In this film, it’s the ‘Eighties and a family called the Smurls are moving into a lovely big new house on Chase Avenue in a place called West Pittson in Pennsylvania. Jack and Janet are totally Mrs. and Mrs. Normal America in every way, a nice hardworking couple with four daughters, Erin, Shawn, Colleen and Katie. Jack’s lovely old parents move in with them too, and they have their own entrance to their big new house in the respectable new neighbourhood.

They’re not even unpacked before the new neighbourinos are calling over with fresh-baked brownies, inviting the Smurls to join the Lions Club and the Sacred Heart League. Lands’ sakes, but this sure sounds like a jumpin’ neighbourhood…! I’m sure they hold great yard sales, luaus and block parties too, lol, like every respectable ‘Murican family on television ever, lol.

Anyway, the house is haunted, as you’ve probably already guessed. At first, the mom, Janet, is the only one who experiences the supernatural phenomena with which their home appears to be plagued, so naturally, when she complains about it to her hubby, he thinks she’s over-tired at first. Then he gets angry and starts to make out like it’s all in her head.

But when Jack’s mom starts to experience some of the spooky stuff too, he and his dad are forced to take the situation a bit more seriously. So, what exactly’s been happening? Well, doors slam shut of their own accord, putrid odours are smelled in various places, whispered voices are heard in conversation with each other and humanoid shadows float from place to place in the house. It’s pretty scary stuff.

The creepiest thing for me was the fact that the supernatural entity in the Smurls’ house was able to simulate Janet’s mother-in-law’s voice in order to lure Janet into the basement. That bit was freaky. In the bedroom, a sleeping Janet is made to levitate several feet above her bed and the bedclothes are pulled off Jack and Janet’s bodies while they slumber.

Probably the most horrific supernatural event to which we’re made privy is the rape of the dad Jack by his own teenage daughter, though of course it’s the demon who lives in their house taking the daughter’s form to make the rape all the more terrible.

If you look closely during the rape sequence, you’ll see the real face of the demon who haunts the Smurl house like a deadly and disgusting miasma. Demon or no demon, though, I’m not sure that the dad would ever have been able to look his daughter in the face again after that dread-filled experience.

The Smurls’ call in the church, just like the poor family in AMITYVILLE 2: THE POSSESSION, for my money the scariest haunted house/demonic possession film ever made, bar none. The priest blesses the house, but the vengeful demon is only getting started. The Church refuses the priest permission to perform an exorcism or to help the Smurls further.

So, who do the Smurls turn to now? I cheered loudly when ghostbusters- sorry, demonologists!- Ed and Lorraine Warren were called in. I’ve loved the Warrens ever since watching THE CONJURING/ANNABELLE films, but these Warrens aren’t as nice and smiley as their counterparts in THE CONJURING, and Mr. Warren sure doesn’t play Elvis on the guitar to cheer up the Smurls. Mind you, the Smurls didn’t ask him to. Maybe he was just waiting for that invite, lol.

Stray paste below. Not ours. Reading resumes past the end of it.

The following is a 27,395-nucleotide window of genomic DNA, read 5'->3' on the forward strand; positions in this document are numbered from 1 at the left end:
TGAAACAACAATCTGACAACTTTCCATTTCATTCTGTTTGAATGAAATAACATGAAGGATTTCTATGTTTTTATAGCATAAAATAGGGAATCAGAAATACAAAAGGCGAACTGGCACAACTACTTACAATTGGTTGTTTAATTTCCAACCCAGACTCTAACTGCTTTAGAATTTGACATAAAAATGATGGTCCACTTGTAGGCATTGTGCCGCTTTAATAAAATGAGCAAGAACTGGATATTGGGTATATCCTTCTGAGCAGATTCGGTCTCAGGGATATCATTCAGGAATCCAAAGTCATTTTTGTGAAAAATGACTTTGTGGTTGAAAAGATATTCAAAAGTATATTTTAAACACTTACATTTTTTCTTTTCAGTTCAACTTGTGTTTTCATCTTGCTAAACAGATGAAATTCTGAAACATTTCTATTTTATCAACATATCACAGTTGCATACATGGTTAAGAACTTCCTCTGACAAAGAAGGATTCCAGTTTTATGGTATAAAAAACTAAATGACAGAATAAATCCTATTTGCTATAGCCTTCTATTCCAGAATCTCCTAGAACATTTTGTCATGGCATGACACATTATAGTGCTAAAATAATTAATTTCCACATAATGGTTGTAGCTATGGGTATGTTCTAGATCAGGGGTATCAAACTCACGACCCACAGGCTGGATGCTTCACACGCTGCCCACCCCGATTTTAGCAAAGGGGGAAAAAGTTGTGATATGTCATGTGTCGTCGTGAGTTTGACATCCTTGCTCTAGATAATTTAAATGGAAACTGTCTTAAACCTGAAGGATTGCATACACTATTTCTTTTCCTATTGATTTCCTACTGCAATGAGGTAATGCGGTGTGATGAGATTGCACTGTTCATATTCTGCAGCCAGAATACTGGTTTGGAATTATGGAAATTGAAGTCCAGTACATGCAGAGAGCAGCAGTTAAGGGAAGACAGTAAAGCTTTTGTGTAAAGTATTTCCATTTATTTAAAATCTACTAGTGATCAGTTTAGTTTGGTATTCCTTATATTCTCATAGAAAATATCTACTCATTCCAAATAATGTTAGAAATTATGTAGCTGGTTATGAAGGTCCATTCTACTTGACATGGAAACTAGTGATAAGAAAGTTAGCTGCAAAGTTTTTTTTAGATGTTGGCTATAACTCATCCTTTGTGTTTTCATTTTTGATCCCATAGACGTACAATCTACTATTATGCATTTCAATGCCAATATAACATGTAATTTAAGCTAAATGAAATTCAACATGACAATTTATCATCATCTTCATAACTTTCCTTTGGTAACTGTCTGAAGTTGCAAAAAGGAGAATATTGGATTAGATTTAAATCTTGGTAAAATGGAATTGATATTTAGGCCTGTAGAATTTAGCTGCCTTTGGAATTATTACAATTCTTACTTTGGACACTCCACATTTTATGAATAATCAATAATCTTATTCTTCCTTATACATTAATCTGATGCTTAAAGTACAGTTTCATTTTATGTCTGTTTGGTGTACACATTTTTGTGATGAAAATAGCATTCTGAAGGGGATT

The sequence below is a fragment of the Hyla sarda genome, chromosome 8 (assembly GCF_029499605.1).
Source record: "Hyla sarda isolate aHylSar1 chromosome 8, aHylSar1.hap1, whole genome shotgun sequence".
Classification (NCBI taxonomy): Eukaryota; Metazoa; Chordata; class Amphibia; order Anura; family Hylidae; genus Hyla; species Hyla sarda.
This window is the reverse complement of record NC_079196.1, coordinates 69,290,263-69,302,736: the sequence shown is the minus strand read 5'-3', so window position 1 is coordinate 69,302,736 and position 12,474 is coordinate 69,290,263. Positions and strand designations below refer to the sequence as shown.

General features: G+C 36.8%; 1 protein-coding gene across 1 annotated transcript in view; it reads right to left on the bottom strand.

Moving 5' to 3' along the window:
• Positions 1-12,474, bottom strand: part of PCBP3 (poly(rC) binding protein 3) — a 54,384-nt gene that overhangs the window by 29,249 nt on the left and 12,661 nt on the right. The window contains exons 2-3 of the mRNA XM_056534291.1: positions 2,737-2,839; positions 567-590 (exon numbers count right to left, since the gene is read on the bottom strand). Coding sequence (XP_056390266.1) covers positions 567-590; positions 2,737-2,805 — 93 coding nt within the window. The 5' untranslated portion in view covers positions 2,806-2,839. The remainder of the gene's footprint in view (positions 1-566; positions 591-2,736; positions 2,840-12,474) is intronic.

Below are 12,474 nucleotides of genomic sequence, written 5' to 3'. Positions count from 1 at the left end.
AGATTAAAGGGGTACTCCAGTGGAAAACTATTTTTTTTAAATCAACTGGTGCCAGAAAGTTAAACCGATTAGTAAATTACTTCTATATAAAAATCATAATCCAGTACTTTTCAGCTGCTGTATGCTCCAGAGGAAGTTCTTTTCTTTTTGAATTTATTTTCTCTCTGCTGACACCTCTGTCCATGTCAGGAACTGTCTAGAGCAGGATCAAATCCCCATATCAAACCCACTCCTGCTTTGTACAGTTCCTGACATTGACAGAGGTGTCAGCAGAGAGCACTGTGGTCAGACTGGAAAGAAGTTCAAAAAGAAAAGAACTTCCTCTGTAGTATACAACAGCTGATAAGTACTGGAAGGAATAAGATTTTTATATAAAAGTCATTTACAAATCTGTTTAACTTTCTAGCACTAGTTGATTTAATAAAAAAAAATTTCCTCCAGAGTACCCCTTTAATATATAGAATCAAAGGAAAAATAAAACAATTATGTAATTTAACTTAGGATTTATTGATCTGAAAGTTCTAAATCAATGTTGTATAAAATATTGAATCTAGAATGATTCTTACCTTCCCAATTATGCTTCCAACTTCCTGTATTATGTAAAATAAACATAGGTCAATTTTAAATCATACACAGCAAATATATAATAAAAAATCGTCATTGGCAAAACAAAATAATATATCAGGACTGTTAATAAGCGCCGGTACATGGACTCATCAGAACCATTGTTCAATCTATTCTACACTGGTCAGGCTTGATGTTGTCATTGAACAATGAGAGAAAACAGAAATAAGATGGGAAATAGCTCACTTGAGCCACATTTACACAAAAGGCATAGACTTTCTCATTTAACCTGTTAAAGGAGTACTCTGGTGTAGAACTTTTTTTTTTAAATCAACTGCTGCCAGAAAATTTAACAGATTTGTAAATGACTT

Still, Lorraine Warren, the head ghostbuster of the pair, does manage to confirm that the Smurls are housing three relatively harmless spirits and one demon. Rent-free as well, I’m guessing, those pesky freeloading entities! The demon’s the one you need to watch out for.

His main goal, apparently, is to tear the family apart and destroy their faith in God, because family strength, unity and togetherness and an unswerving faith in the Lord are the only things that can hurt the demon, see?

So, can the Warrens help the Smurls, or will the Smurls be forced to engage in ever more extreme measures to get the help they need? It’s a pretty scary and unnerving film and, because it’s based on a true story, it’ll remind you strongly of the first two original AMITYVILLE HORROR films.

Because of the sexual element, I was also reminded of Barbara Hershey in THE ENTITY, a terrifying film in which a woman is raped repeatedly over time by a sexually aggressive ghost who haunts her house. She sustains actual physical injuries from these assaults, so she knows herself that they’re really happening.

The psychiatrists, however, are falling over themselves to prove that some sort of sexual abuse in the woman’s childhood is causing her troubled mind to invent or imagine the ghost-rapes in her adulthood. It seems to be really, really hard for them to accept that maybe, just maybe, there’s a real ghost in this lady’s house.

When I watched THE ENTITY first, I was clearly still rather immature because I was giggling at the ghost-sex and making out like it was better than no sex at all. Now that I’m older, and with, of course, the benefit of hindsight, I stand by every word I said back then, lol. Any sex, even ghost-sex, is always better than no sex at all…!

I watched THE HAUNTED on Youtube and I put on captions (subtitles), as sometimes the sound isn’t great on these Youtube films. You know the way that these captions are often poorly translated into English and can end up looking like total gibberish?

The funniest bit was when the exhortation to ‘expedite Amish women in glasses’ came up on the screen (and nothing whatsoever to do with the plot, of course!), but a big shout-out must also go the following: ‘Boppity happens when there’s a big stinky.’ I’m not even going to try to follow this one with a comment of my own. I think ‘boppity’ speaks for itself. ‘Nuff said.

AUTHOR BIOGRAPHY OF SANDRA HARRIS.

Sandra Harris is a Dublin-based novelist, poet, short story writer and film and book blogger. She has studied Creative Writing and Film-Making. She has published a number of e-books on the following topics: horror film reviews, multi-genre film reviews, women’s fiction, erotic fiction, erotic horror fiction and erotic poetry. Several new books are currently in the pipeline. You can browse or buy any of Sandra’s books by following the link below straight to her Amazon Author Page:

http://www.amazon.com/-/e/B015GDE5RO

You can contact Sandra at:

https://www.facebook.com/SandraHarrisPureFilthPoetry

https://sandrafirstruleoffilmclubharris.wordpress.com

http://sexysandieblog.wordpress.com

http://serenaharker.wordpress.com

sandrasandraharris@gmail.com

https://twitter.com/SandraAuthor